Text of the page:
I think I've gotten there in the last couple of years, I'm having much more fun and I'm often satisfied with my work, both in the studio and public, partly due to the fact that I spend a lot more time on it and have been able to relax a bit. Besides the fact that in the last few years I have also rejoined my "spontaneous" graffiti writing activity. That helps a lot, it's about pure freedom, untied from the commercial world. However, I think that an "interwoven research" is the key, from studio works, big walls, to painting with friends, everything has to be mixed and influenced. Experimentation comes before anything, it is inevitable to make mistakes in order to evolve, always in search for something new, listening to the depths of your inner self, connecting memory and creativity.

To create this artwork you used French curves and protractors, but also some "off-the-shelf" tools. What instruments do you usually employ, invent, or improvise when creating your artwork? Would you like to reveal some “life-hacks”?

I have always been a fan of tools in general as well as DIY, I am passionate about discovering new techniques and materials, this also comes from the fact that for many years I have been involved in set-ups and props making. As I mentioned before, experimenting is the basis of my technique, mixing freehand drawing with technical drawing, along with all that goes around it, may become a tool to make my work easier or more precise. I also collect old technical drawing tools, like Rapidographs, stencils, inks, and I often think about making new tools that can help me: templates, levels, set squares --in other words, I don't just limit myself to the use of classic tools.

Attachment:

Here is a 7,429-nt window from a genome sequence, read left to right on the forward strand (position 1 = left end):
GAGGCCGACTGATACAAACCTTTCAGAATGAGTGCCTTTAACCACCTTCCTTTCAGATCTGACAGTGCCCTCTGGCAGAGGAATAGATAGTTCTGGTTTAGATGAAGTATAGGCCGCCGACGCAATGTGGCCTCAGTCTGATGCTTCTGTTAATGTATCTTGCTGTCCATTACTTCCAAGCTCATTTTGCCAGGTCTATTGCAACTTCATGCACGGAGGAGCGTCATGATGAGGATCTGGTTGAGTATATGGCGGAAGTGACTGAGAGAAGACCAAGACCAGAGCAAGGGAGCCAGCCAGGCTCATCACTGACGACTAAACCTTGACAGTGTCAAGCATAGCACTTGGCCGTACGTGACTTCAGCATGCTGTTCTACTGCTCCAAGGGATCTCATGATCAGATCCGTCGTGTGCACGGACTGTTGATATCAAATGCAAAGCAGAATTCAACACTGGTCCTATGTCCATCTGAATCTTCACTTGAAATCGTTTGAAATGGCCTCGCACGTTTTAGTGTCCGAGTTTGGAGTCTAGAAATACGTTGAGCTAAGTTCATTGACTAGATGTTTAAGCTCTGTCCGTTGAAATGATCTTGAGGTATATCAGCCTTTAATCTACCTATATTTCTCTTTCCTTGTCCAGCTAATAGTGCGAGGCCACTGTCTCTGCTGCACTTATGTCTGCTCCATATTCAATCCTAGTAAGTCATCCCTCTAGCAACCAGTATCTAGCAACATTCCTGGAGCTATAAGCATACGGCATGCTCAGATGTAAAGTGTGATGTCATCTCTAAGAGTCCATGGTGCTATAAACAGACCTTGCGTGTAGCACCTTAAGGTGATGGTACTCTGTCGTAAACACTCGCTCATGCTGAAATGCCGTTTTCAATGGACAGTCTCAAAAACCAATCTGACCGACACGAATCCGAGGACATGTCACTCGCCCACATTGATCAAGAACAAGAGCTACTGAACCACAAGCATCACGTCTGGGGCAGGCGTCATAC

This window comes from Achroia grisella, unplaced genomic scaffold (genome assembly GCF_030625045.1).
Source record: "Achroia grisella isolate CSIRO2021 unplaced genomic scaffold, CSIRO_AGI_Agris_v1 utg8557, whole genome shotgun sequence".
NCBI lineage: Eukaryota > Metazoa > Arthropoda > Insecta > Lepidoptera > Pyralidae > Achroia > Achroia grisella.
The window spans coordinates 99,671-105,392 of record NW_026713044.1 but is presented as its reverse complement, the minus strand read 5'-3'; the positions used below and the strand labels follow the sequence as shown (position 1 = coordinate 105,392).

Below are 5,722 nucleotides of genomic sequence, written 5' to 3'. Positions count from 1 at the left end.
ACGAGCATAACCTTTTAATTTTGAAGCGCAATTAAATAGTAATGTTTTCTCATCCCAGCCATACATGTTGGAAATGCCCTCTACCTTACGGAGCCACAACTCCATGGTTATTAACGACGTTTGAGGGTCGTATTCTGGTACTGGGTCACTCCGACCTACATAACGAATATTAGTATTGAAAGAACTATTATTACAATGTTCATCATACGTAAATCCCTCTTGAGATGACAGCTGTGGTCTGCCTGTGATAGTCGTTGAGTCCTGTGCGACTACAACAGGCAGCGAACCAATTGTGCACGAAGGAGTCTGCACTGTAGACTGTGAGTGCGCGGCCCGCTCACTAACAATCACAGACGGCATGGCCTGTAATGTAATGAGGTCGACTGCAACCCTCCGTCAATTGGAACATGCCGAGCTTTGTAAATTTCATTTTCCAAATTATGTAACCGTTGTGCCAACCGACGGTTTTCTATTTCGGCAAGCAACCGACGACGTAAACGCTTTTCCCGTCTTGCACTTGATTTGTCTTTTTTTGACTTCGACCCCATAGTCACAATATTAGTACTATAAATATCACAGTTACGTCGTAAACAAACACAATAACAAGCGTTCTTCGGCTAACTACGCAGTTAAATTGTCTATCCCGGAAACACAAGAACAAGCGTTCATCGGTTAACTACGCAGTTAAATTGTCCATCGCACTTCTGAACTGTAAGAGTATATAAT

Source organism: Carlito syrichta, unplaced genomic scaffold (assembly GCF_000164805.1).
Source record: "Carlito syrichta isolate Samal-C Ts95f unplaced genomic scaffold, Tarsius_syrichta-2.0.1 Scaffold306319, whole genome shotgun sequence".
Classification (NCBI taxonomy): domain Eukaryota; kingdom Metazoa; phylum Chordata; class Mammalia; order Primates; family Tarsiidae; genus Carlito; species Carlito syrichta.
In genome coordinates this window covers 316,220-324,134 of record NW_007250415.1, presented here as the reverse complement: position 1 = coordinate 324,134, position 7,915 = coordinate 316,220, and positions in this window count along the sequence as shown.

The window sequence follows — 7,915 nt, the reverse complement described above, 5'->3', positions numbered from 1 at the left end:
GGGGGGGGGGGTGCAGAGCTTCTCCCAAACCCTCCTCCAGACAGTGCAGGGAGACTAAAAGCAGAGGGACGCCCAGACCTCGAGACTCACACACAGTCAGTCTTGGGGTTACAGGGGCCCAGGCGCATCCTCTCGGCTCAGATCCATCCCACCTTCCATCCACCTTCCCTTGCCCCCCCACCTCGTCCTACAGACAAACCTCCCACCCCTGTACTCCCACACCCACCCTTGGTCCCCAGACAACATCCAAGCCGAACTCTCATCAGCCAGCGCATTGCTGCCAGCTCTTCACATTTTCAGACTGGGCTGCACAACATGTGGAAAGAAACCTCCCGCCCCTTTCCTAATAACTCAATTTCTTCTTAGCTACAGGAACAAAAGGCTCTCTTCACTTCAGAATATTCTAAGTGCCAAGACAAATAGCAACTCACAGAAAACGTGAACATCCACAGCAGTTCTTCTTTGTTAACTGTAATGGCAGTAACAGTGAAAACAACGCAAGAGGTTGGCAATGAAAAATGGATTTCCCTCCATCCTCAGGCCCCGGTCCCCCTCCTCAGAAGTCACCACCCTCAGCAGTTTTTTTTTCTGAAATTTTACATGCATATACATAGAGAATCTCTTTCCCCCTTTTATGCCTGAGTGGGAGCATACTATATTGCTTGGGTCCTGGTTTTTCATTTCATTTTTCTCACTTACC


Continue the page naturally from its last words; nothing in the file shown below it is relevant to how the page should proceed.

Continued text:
It's always pretty fascinating when an artist gets to abstract his lettering, to the point of making it just look like a geometric composition to the unaware observer's eyes. Do you ever start with a word, or a hidden message, to help you find a balanced arrangement?

Sure, often for example, my works start from a lettering that I have painted on a panel, taking a detail that particularly strikes me and evolving it into something else completely. I also happen to take inspiration from shapes I see in plants, in architectures or even in shadows... or I start from actual lettering that is so deconstructed that it becomes abstractions. However, I think that my style is quite recognizable, that I have after a long time found my imprint, and those who know me can identify my work and there's no need for me to sign the piece.

What are you most passionate about in geometric and abstract language?

Abstraction fascinates me because it often depicts something that does not exist, that is not known, that has not yet been seen. It represents a synthesis, a thought that comes from deep inside, it is the result of thought and imagination. It is a very intimate kind of drawing that digs deep into one's emotions and moves away from the sphere of reality. Geometric drawing always been a passion of mine, maybe also because of the tool usage, it is something that connects us to technology, evolution and science.

Stay tuned for more insights into the minds of revolutionary writers and graffiti artists like Corn79, as we continue to explore the intersections of art, culture, and creativity. Meanwhile, check the Grog Home Alone Ep.45 that inspired us for the interview… watching him at work it’s just too satisfying!